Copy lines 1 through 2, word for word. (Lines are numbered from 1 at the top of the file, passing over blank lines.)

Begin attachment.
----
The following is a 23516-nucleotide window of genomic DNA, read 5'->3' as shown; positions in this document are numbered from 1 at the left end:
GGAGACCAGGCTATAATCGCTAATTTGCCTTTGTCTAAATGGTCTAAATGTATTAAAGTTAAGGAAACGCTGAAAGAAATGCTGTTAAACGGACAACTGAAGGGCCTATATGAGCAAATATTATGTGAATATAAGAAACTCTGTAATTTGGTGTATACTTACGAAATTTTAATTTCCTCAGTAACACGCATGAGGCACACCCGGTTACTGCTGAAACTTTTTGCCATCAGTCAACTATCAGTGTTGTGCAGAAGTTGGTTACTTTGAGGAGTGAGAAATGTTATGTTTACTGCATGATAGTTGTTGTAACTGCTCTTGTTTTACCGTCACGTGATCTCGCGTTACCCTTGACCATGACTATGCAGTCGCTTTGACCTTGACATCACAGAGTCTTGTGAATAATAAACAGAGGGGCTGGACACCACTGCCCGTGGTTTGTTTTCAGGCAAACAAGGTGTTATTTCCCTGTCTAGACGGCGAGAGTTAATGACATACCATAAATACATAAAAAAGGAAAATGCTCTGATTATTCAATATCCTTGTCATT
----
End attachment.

The following is a 23516-nucleotide window of genomic DNA, read 5'->3' as shown; positions in this document are numbered from 1 at the left end:
GGAGACCAGGCTATAATCGCTAATTTGCCTTTGTCTAAATGGTCTAAATGTATTAAAGTTAAGGAAACGCTGAAAGAAATGCTGTTAAACGGACAACTGAAGGGCCTATATGAGCAAATATTATGTGAATATAAGAAACTCTGTAATTTGGTGTATACTTACGAAATTTTAATTTCCTCAGTAACACGCATGAGGCACACCCGGTTACTGCTGAAACTTTTTGCCATCAGTCAACTATCAGTGTTGTGCAGAAGTTGGTTACTTTGAGGAGTGAGAAATGTTATGTTTACTGCATGATAGTTGTTGTAACTGCTCTTGTTTTACCGTCACGTGATCTCGCGTTACCCTTGACCATGACTATGCAGTCGCTTTGACCTTGACATCACAGAGTCTTGTGAATAATAAACAGAGGGGCTGGACACCACTGCCCGTGGTTTGTTTTCAGGCAAACAAGGTGTTATTTCCCTGTCTAGACGGCGAGAGTTAATGACATACCATAAATACATAAAAAAGGAAAATGCTCTGATTATTCAATATCCTTGTCATT